Even in a pandemic, even despite numerous hurdles both big and small, Reggie Cannon's eventual transfer to Europe made too much sense to be delayed any further.
Cannon officially moved from FC Dallas to Portuguese club Boavista on Wednesday, marking a happy ending to an ordeal that could have easily become a saga because of the financial and practical barriers presented by the COVID-19 pandemic.
The 22-year-old right back grew through the Dallas academy, spent a year playing college soccer then broke into the first team as a regular. Progress is never exactly linear not the same for everyone, but his is a prime example of what Dallas have sought to cultivate with their academy.
“I’ve always had aspirations to be one of the best fullbacks in the world and I still have that dream,” Cannon said in a statement. “I want to play in a World Cup one day, I want to make a name for myself. Dallas has provided me with that springboard and with that opportunity to ultimately go overseas and be challenged. I’m really excited for this opportunity and I thank Luchi, club, the staff, and everyone that’s given me an opportunity to get to the next level.”
It may sound underwhelming for Cannon, who has grown into a USMNT regular, to move to a mid-table Portuguese club, but there's more depth to this move.
Boavista's Lille connection
First, though, on the surface, Cannon will have a clear lane at being the first choice right back. In fact, there isn't another natural right back currently on the squad. He's also their club-record transfer by at least double if not triple their previous mark, which brings us to the Lille connection.
Gerard Lopez, who owns Ligue 1's Lille, recently purchased majority ownership of Boavista. Lille recently signed former Manchester United product Angel Gomes and sent him to Boavista on loan. They also have Leo Jardim and Manuel Cafumana on loan from Lille.
Furthermore, Lille's starting right back, Zeki Celik, is a 23-year-old Turkish international and unquestioned first choice at the position. He started 34 of Lille's 38 league games in 2018/19 then 23 of their 28 in the truncated 2019/20 campaign. Cannon will get the playing time in Portugal he wouldn't get in France.
Lille have been lauded for their talent identification and development over the last decade. They produced and developed Real Madrid's Eden Hazard, Liverpool's Divock Origi and Everton's Lucas Digne in the 2010s. This summer they sold Victor Osimhen to Napoli after just one year at the club, they also sold Gabriel Magalhães to Arsenal this summer after sending Nicolas Pepe to the English club last year.
The list goes on and on. It's a long-winded way of saying: If Lille think you're good/an undervalued asset, it's a huge vote of confidence.
If Cannon does make his way to Lille eventually, it'll add to their Concacaf flavor. Last year, they bought rising USMNT attacker Tim Weah from PSG. This summer they acquired Canadian star Jonathan David from Club Brugge.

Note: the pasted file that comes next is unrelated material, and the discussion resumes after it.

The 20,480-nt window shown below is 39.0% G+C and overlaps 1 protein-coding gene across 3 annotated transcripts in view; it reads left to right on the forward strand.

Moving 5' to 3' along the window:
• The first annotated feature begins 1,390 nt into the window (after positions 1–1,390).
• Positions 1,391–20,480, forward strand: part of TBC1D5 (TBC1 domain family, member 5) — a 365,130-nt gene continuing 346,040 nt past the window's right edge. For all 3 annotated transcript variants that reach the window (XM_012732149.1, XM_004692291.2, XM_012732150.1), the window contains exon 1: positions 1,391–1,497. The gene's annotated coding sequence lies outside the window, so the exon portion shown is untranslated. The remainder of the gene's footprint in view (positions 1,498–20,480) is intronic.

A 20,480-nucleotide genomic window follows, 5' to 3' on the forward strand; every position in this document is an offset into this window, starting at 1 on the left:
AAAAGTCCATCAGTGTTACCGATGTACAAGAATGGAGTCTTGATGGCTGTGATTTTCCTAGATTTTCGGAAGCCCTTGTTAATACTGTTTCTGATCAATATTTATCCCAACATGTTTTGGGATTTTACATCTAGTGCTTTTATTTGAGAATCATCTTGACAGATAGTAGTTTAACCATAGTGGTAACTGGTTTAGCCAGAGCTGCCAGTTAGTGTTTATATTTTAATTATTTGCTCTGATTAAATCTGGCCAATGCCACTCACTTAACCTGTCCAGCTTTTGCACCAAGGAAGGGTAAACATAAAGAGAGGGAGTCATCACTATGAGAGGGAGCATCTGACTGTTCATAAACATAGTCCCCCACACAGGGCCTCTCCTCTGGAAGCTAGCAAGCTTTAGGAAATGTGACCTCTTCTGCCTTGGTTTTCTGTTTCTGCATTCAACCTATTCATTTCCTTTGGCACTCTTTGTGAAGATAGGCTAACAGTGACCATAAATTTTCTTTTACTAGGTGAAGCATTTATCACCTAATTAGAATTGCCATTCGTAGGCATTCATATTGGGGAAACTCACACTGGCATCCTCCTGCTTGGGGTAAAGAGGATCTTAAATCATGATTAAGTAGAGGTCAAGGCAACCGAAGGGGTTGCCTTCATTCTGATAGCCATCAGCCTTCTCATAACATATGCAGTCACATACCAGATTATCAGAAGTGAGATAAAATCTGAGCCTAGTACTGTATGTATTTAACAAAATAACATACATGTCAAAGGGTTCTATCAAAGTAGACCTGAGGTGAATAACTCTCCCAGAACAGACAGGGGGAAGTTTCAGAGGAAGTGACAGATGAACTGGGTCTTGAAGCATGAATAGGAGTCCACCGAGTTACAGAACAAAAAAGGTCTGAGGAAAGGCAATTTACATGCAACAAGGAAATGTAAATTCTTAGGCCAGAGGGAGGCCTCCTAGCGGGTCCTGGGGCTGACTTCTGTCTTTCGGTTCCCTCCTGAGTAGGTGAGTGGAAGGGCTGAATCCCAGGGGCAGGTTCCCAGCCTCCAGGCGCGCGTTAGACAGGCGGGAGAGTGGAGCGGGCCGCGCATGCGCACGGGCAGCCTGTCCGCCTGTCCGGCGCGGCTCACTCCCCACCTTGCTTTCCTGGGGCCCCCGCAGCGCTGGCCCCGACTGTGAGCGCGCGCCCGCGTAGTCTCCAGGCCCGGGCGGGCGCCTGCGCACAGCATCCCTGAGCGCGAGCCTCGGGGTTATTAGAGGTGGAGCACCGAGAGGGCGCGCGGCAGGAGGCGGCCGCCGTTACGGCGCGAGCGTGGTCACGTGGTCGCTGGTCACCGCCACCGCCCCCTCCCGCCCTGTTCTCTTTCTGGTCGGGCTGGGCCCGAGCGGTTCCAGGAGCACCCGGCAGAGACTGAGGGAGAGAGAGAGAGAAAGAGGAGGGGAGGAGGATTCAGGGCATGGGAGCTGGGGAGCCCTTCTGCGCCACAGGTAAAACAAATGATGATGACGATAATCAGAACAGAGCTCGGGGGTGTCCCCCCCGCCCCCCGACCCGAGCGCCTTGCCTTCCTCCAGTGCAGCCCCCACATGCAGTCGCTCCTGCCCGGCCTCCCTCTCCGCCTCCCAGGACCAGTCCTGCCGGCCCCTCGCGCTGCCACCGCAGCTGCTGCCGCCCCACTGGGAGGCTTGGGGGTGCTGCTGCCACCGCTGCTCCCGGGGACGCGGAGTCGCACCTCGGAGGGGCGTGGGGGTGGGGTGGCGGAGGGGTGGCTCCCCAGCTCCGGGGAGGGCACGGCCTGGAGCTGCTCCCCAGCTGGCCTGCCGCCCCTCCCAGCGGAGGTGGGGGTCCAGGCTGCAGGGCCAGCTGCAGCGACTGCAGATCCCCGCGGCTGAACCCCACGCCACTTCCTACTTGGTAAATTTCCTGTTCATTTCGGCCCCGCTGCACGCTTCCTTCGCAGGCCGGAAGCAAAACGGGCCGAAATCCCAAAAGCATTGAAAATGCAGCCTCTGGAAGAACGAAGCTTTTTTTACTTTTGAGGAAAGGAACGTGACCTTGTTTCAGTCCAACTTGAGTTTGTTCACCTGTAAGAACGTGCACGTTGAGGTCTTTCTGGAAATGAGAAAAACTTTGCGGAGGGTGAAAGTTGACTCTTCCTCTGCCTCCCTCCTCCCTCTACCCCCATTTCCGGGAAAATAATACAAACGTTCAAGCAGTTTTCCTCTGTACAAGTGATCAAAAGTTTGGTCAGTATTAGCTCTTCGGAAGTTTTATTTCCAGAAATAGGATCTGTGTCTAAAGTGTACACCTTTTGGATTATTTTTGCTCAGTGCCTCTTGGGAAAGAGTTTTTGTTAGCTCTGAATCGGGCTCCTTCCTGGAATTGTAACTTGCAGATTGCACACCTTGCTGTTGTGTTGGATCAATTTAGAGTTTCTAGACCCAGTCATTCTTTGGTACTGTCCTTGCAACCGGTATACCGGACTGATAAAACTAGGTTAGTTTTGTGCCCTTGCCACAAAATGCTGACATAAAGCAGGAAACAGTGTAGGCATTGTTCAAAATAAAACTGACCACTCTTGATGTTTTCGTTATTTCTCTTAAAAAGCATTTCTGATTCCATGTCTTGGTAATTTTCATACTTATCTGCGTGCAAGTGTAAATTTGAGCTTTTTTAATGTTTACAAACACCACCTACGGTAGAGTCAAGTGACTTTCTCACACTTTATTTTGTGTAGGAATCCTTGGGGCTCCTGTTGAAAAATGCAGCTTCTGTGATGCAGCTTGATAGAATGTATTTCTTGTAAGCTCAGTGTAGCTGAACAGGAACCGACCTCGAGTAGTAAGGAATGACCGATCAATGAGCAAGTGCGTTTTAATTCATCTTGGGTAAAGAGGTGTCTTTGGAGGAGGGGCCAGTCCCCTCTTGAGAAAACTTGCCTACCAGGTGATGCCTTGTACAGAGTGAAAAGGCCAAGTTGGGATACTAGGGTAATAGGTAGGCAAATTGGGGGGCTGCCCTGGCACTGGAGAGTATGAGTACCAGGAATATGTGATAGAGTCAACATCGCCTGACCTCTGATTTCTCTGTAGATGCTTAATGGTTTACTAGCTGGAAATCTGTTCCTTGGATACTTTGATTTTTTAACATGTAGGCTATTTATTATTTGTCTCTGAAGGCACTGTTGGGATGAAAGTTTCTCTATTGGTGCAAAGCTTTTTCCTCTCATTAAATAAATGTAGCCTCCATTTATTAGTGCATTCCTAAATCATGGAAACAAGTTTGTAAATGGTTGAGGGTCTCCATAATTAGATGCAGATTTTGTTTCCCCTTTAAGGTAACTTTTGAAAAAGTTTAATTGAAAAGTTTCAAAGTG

Impact of Cannon's deal on Dallas, MLS
The transfer can have a hugely positive impact on the club (as well as the league) in two ways.
First, if Cannon is successful, the price just went up for the next Dallas players a European club is interested in. The likes of Paxton Pomykal, Jesus Ferreira and Ricardo Pepi are already three of MLS's top prospects. Bryan Reynolds, a teenage Homegrown product, is a candidate to sponge most of the minutes vacated by Cannon at right back. They can also point to academy products Weston McKennie and Chris Richards, as positive examples of the talent they're producing, too.
Second, it shows a proof of concept to that next crop of rising talent that there's an amicable pathway to Europe if that's the player's desire. Dan Hunt has said that he hopes one day of a starting XI for Dallas of players that came through the academy, and who wouldn't want that? But that's not the only option.
“We’re so proud of what Reggie Cannon has accomplished during his FC Dallas career,” Hunt said, via the club. “He’s gone from Academy to starting for the first team and representing his country for the U.S. Men’s National Team. Reggie is the epitome of what we’re trying to accomplish here at FC Dallas."
Emphasis mine on that quote.
I'm sure Dinamo Zagreb would rather still have academy graduates Luka Modric, Mateo Kovacic, Andrej Kramaric and Dejan Lovren in their first team, but those players all were transferred onto bigger clubs as the next budding talents came through the first team. Zagreb have won 14 of the last 15 Croatian league titles, too, which is obviously not a direct comparison to an MLS club given the parity and competition, but you can be competitive and develop players at the same time.
On the same thread, this is the kind of deal that technical director Andre Zanotta knows. It's why his background made him the right profile for Dallas to hire. He worked extensively in the front offices of Brazilian clubs, helping make deals that sent Neymar to Barcelona, Arthur to Barcelona and Felipe Anderson to Lazio.
Now he can add Reggie Cannon to Boavista as the first Dallas entrant to that growing list.